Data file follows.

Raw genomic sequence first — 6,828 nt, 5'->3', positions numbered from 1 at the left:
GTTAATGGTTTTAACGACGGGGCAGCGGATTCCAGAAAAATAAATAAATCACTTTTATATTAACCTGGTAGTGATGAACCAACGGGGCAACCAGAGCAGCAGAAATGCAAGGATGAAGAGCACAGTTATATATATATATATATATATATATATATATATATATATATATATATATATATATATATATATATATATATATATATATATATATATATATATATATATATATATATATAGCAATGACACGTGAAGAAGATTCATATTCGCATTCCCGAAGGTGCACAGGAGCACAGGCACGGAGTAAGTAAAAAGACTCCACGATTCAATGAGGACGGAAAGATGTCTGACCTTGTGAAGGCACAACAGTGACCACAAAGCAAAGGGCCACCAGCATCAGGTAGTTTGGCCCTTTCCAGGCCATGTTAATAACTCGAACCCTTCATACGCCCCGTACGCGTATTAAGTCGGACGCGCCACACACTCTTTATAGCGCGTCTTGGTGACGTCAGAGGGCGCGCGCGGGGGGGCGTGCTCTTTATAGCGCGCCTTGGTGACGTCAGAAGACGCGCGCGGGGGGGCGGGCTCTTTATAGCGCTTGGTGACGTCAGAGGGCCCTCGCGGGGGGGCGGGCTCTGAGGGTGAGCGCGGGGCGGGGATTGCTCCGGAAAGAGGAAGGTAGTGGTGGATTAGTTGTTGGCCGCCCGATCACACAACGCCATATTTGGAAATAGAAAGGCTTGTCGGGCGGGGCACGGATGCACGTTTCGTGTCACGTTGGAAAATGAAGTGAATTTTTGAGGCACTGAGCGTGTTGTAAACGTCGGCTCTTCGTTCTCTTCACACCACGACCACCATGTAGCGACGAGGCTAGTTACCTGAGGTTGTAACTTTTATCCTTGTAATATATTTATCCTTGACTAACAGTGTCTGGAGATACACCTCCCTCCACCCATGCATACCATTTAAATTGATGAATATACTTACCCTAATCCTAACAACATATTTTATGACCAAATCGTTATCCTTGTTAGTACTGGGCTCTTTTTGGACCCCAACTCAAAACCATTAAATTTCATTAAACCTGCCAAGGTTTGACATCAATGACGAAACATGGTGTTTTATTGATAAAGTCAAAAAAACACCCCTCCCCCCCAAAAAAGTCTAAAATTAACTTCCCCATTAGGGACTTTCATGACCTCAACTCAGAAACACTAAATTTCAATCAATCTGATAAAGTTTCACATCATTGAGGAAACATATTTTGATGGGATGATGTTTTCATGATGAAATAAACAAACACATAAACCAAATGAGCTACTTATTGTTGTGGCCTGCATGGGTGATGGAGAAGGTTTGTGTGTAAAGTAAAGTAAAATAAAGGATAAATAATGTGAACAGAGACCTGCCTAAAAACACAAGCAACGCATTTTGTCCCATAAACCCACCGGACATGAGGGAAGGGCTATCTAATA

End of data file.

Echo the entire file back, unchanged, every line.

Raw genomic sequence first — 6,828 nt, 5'->3', positions numbered from 1 at the left:
GTTAATGGTTTTAACGACGGGGCAGCGGATTCCAGAAAAATAAATAAATCACTTTTATATTAACCTGGTAGTGATGAACCAACGGGGCAACCAGAGCAGCAGAAATGCAAGGATGAAGAGCACAGTTATATATATATATATATATATATATATATATATATATATATATATATATATATATATATATATATATATATATATATATATATATATATATATATATATATATATATATAGCAATGACACGTGAAGAAGATTCATATTCGCATTCCCGAAGGTGCACAGGAGCACAGGCACGGAGTAAGTAAAAAGACTCCACGATTCAATGAGGACGGAAAGATGTCTGACCTTGTGAAGGCACAACAGTGACCACAAAGCAAAGGGCCACCAGCATCAGGTAGTTTGGCCCTTTCCAGGCCATGTTAATAACTCGAACCCTTCATACGCCCCGTACGCGTATTAAGTCGGACGCGCCACACACTCTTTATAGCGCGTCTTGGTGACGTCAGAGGGCGCGCGCGGGGGGGCGTGCTCTTTATAGCGCGCCTTGGTGACGTCAGAAGACGCGCGCGGGGGGGCGGGCTCTTTATAGCGCTTGGTGACGTCAGAGGGCCCTCGCGGGGGGGCGGGCTCTGAGGGTGAGCGCGGGGCGGGGATTGCTCCGGAAAGAGGAAGGTAGTGGTGGATTAGTTGTTGGCCGCCCGATCACACAACGCCATATTTGGAAATAGAAAGGCTTGTCGGGCGGGGCACGGATGCACGTTTCGTGTCACGTTGGAAAATGAAGTGAATTTTTGAGGCACTGAGCGTGTTGTAAACGTCGGCTCTTCGTTCTCTTCACACCACGACCACCATGTAGCGACGAGGCTAGTTACCTGAGGTTGTAACTTTTATCCTTGTAATATATTTATCCTTGACTAACAGTGTCTGGAGATACACCTCCCTCCACCCATGCATACCATTTAAATTGATGAATATACTTACCCTAATCCTAACAACATATTTTATGACCAAATCGTTATCCTTGTTAGTACTGGGCTCTTTTTGGACCCCAACTCAAAACCATTAAATTTCATTAAACCTGCCAAGGTTTGACATCAATGACGAAACATGGTGTTTTATTGATAAAGTCAAAAAAACACCCCTCCCCCCCAAAAAAGTCTAAAATTAACTTCCCCATTAGGGACTTTCATGACCTCAACTCAGAAACACTAAATTTCAATCAATCTGATAAAGTTTCACATCATTGAGGAAACATATTTTGATGGGATGATGTTTTCATGATGAAATAAACAAACACATAAACCAAATGAGCTACTTATTGTTGTGGCCTGCATGGGTGATGGAGAAGGTTTGTGTGTAAAGTAAAGTAAAATAAAGGATAAATAATGTGAACAGAGACCTGCCTAAAAACACAAGCAACGCATTTTGTCCCATAAACCCACCGGACATGAGGGAAGGGCTATCTAATA